To be considered for a GPE you must have:

  1. At least 2 members present your candidature
  2. The majority of the members must then agree
  3. A complete study/inspection of your vineyard, winery and vinous philosophies
  4. A tasting of your wine
  5. ¾ of the members must approve the new entrance
  6. Ratification in general assembly

And if this wasn’t enough, if you are lucky enough to be voted in, you must adhere to the GPE code of conduct:

  1. Produce high quality wines with personality and respect to the terroir in which they are grown
  2. Promotion of these wines in Spain, and abroad, while attending conferences and presentations to speak about them
  3. Recuperating the vines and continually updating the best traditions of wine making
  4. Introduction of the best and most advanced techniques in the promotion of best winemaking
  5. Exchange of knowledge between the winemakers to promote the innovation and the achievements of the best techniques, through discussion and tasting.
  6. Defense of the objectives of GPE in Spain and abroad
  7. The number of associates will be limited and the new incorporations will be approved by the majority of the members

The GPE seem to be quite an outspoken lot too…well at least De la Serna and Falco.

There was one topic in particular that brought a lot of excitement from the duo.  It was in reference to nurseries only having four to five different clones of Tempranillo or Tinto Fino.

In a perfect vine growing world individual regions of Spain should propagate its vineyards from its own vines by taking cuttings and planting those.  Instead due to lack of knowledge and, at the end of the day money, De la Serna thinks ‘90% of the growers in Spain are not conscientious of seleccion masal and go for the cheaper/easier option.’ He continued by explaining the vines usually come from Rioja or Aragonez and therefore are not always going to differ in style and when growers in Ribera del Duero are complaining there wine doesn’t taste like Vega Sicila, there’s a reason for it.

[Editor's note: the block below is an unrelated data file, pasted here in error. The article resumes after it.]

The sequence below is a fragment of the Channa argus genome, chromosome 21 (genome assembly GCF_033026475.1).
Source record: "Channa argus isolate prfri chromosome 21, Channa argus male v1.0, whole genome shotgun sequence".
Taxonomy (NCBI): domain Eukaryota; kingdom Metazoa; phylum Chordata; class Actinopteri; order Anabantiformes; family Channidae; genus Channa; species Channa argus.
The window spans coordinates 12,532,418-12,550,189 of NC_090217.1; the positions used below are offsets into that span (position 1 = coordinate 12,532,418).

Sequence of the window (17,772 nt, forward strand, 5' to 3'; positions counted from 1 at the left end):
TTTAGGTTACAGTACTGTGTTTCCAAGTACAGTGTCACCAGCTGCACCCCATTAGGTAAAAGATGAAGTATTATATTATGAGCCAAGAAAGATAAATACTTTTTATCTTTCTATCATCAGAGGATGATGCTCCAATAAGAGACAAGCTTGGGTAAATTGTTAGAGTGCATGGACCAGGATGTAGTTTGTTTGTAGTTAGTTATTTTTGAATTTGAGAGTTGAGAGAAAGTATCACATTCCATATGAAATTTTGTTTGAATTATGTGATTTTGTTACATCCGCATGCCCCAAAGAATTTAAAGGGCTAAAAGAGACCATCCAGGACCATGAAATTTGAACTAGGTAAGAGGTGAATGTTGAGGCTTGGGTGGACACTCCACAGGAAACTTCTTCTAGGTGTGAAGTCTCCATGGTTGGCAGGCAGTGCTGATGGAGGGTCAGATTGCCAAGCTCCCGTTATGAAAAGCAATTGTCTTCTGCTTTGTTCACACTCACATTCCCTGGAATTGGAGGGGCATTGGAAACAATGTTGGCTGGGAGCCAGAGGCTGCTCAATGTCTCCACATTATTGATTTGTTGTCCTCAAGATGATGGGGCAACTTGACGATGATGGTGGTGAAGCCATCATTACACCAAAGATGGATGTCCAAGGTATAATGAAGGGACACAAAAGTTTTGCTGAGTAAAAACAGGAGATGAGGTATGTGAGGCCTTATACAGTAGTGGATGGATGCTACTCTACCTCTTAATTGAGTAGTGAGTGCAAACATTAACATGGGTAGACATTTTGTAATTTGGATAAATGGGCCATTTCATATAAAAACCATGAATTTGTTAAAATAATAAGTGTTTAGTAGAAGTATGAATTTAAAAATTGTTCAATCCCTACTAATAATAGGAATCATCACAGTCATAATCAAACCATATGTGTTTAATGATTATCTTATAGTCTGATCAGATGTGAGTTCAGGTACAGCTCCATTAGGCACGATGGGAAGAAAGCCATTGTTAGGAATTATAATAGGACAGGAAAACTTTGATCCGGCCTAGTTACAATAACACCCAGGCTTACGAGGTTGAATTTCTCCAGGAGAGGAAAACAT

The GPE concept is very interesting, and I am all for making the highest quality wines using estate grapes. And having recently tasted through their portfolio, GPE is most definitely setting a high standard for the rest of Europe, let alone Spain. Pricewise too, I was pleasantly surprised to see a range on offer in the portfolio, not just £100+ Parkerised prices.

They didn’t outright say, but it seems that GPE has slight doubt in its own government’s competence, and therefore have been taking matters into their own hands. If they continue the way they are going, there is no doubt in my mind the wines of GPE will surpass all those of DO de Pago, that is if they haven’t done so already.


Louis Villard

Louis is owner of Spilt Wine and a freelance writer, splitting his time between journalism and helping wine companies organize consumer shows. He’s contributed to Imbibe Magazine, reFRESH and been on the Decanter tasting panel as well as judge in the Sommelier Wine Awards.